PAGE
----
Seventy-one per cent of our panel said a slower Chinese growth would be either very or somewhat unhelpful to the Western economies, with two per cent labelling the potential effect as “devastating”.
However, the panel was divided on whether a real threat exists, with 36 per cent agreeing that China was running out of steam, while 44 per cent disagreed.
At the G20 meeting in Paris earlier this month, the Chinese delegation, led by finance minister Xie Xuren (pictured) urged countries to work together to “enhance coordination on macroeconomic policies to guard economic growth and financial stability”.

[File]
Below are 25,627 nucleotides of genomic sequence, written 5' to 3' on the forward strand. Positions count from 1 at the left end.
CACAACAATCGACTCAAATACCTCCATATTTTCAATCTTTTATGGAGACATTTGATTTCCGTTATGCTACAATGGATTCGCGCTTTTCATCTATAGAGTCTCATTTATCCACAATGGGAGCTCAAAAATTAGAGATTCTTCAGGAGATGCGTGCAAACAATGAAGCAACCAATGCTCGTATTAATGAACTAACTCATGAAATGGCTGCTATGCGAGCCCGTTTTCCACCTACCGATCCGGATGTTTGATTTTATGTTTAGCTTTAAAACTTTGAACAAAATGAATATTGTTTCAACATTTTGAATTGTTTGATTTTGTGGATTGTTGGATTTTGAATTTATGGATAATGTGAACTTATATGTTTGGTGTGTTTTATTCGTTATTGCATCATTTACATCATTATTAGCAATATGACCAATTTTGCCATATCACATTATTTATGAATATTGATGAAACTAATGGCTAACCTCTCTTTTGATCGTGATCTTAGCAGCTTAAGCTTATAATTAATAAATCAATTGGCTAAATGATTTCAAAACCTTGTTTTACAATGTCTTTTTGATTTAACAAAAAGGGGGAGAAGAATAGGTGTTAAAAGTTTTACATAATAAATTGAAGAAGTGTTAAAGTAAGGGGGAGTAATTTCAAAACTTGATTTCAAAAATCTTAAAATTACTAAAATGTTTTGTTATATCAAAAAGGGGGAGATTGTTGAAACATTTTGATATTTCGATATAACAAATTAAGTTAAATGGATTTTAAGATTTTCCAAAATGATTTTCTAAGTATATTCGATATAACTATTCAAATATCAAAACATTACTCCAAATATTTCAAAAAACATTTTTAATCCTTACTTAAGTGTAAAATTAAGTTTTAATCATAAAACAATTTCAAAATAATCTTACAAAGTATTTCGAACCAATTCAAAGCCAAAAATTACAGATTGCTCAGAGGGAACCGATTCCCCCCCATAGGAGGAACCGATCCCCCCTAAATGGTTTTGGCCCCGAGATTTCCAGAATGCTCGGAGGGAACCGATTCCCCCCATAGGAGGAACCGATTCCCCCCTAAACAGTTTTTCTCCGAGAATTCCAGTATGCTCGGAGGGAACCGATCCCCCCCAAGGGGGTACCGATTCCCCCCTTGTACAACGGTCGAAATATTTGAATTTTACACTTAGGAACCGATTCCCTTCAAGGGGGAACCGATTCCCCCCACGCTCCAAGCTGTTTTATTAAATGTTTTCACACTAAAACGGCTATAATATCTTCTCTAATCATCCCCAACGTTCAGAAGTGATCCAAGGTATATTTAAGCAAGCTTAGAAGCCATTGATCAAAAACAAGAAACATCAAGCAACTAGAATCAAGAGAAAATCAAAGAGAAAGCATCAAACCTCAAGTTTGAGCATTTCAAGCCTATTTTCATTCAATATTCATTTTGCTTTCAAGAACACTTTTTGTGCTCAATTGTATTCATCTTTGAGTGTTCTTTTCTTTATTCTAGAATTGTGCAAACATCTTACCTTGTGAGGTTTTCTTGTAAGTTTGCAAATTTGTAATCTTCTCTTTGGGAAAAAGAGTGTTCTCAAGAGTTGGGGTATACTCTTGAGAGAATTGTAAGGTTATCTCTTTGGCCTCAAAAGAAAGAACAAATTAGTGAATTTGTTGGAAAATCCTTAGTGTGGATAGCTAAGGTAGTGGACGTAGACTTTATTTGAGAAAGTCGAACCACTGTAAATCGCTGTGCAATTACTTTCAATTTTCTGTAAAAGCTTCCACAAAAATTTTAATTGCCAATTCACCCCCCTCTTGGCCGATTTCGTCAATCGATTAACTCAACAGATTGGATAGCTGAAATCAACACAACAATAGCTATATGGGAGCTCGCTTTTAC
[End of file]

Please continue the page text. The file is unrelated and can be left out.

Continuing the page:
According to official figures, Chinas economic expansion slowed to 9.1 per cent from a year earlier in the third quarter, its weakest pace in more than two years as euro-debt strains and a sluggish US economy took a toll.
But just 26 per cent of our panel believed the official statistics, with 57 per cent deeming the results either somewhat or not at all credible.
To join the panel and have your say as part of our weekly political survey, apply at www.cityam.com/panel.